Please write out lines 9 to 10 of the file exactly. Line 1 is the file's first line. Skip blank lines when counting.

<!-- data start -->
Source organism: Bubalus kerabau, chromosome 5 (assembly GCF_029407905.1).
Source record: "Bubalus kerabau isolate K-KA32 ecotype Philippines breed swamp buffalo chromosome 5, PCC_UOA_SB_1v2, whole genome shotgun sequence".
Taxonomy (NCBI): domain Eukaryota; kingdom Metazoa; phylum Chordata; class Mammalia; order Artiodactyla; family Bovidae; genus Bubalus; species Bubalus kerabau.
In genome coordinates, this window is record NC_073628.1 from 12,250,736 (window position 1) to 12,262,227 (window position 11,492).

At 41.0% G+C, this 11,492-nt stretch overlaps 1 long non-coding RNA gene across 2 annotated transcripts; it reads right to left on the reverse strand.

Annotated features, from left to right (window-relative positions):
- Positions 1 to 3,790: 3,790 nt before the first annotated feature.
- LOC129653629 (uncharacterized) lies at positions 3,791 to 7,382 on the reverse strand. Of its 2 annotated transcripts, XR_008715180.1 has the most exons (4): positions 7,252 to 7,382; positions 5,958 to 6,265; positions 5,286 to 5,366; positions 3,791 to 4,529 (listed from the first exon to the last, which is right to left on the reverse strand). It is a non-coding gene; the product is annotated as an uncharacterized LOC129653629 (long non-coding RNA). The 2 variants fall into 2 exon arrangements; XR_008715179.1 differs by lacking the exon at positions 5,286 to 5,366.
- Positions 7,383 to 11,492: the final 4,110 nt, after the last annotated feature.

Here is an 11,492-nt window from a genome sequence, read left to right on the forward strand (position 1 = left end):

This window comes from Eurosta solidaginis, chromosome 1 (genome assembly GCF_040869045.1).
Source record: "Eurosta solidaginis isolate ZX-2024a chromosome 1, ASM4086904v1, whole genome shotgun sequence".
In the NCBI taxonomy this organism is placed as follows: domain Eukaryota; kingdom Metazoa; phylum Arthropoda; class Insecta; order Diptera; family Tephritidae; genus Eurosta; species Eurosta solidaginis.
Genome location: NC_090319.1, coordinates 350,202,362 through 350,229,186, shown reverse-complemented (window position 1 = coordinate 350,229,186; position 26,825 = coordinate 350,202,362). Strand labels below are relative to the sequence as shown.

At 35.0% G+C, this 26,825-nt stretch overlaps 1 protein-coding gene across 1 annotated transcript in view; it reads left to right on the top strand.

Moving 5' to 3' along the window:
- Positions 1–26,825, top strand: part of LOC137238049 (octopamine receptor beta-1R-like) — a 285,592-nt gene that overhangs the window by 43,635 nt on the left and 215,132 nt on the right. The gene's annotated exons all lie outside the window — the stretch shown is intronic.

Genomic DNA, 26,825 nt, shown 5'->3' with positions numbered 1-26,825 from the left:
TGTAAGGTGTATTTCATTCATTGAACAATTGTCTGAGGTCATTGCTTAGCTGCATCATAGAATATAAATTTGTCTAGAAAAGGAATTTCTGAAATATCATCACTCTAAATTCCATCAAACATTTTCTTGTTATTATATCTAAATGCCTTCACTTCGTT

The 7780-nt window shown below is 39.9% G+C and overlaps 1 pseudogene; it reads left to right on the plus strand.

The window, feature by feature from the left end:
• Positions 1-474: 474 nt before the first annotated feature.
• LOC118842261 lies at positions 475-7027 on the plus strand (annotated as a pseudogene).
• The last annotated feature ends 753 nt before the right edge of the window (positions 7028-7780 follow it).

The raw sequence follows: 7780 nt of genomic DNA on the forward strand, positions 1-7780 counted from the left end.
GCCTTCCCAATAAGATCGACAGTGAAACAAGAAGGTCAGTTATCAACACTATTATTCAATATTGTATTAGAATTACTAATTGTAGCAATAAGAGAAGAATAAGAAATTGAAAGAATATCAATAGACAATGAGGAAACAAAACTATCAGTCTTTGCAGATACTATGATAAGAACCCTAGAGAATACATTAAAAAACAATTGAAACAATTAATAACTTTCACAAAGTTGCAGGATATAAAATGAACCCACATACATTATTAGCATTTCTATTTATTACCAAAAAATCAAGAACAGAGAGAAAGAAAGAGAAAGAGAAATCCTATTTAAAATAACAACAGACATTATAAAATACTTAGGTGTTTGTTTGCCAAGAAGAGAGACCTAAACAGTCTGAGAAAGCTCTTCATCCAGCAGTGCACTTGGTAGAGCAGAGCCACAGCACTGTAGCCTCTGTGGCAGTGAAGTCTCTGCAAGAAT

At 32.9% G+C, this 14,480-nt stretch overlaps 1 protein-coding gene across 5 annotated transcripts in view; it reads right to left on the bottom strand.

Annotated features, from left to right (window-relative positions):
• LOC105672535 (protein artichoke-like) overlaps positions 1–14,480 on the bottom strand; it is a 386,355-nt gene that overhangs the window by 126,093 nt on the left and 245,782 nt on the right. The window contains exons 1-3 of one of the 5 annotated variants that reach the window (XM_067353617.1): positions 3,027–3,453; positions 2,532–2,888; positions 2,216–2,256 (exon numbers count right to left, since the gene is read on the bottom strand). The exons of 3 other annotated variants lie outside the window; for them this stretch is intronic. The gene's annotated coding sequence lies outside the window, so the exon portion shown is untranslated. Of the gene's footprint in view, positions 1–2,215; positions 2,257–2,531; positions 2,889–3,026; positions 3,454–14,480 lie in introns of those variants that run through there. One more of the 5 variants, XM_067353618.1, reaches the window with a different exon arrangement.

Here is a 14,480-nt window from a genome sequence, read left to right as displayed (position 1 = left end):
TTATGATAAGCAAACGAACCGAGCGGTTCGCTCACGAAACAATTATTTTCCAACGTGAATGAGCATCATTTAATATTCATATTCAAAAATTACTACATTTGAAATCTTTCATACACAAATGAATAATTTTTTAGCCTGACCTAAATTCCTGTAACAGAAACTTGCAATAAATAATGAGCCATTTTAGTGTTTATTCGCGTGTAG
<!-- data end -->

- Positions 7,383 to 11,492: the final 4,110 nt, after the last annotated feature.

Here is an 11,492-nt window from a genome sequence, read left to right on the forward strand (position 1 = left end):